In a conference room at the BART police headquarters in downtown Oakland, a DVD plays a scenario. The screen shows a woman, and she’s really angry. She’s just been locked out of her house after finding out her husband is cheating on her.
“Goddamn it, this is my house, let me in bitch, are you cheating on me?” the woman yells “I hate you! Why are you doing this to me?”
Her aggression grows, quickly turning violent. She kicks one officer, and he falls to the ground. An officer in the DVD tells the woman to drop the shovel, but the woman continues to yell.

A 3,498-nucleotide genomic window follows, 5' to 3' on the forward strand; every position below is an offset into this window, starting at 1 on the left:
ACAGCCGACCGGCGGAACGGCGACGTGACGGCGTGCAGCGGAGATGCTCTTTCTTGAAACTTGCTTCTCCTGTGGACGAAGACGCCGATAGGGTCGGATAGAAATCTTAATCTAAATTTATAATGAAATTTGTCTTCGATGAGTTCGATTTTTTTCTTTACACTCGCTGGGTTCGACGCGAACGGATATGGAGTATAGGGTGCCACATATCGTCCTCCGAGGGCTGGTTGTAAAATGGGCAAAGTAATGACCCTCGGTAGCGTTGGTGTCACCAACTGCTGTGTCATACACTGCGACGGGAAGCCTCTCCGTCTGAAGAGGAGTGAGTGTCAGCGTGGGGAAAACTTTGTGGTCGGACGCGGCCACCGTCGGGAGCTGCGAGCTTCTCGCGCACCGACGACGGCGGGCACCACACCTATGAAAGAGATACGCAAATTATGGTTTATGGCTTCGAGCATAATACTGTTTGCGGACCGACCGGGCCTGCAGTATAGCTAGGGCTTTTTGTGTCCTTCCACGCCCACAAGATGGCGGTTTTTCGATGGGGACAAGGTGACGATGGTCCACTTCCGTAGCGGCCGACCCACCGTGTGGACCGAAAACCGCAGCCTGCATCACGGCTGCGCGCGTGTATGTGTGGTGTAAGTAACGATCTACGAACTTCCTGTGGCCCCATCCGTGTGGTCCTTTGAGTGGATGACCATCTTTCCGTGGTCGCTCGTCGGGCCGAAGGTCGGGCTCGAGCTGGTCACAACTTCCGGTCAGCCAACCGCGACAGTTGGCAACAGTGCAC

If you’ve lived in San Francisco long enough, you might have noticed that there are fewer yellow school buses crisscrossing the city. State budget cuts have forced the school district to cut its bus services to 98 percent of high school students. Only five middle schools still get busing. Even elementary schools have been losing service. And deeper cuts are promised for next year.
California’s high-speed rail project has taken a beating over the past couple of months. The price tag for building the super fast train is now expected to be almost $100 billion, more than twice what voters approved in 2008. The High-Speed Rail Authority, which is designing and planning the project, has to convince voters – and an increasingly skeptical Legislature – that funding high-speed rail is feasible.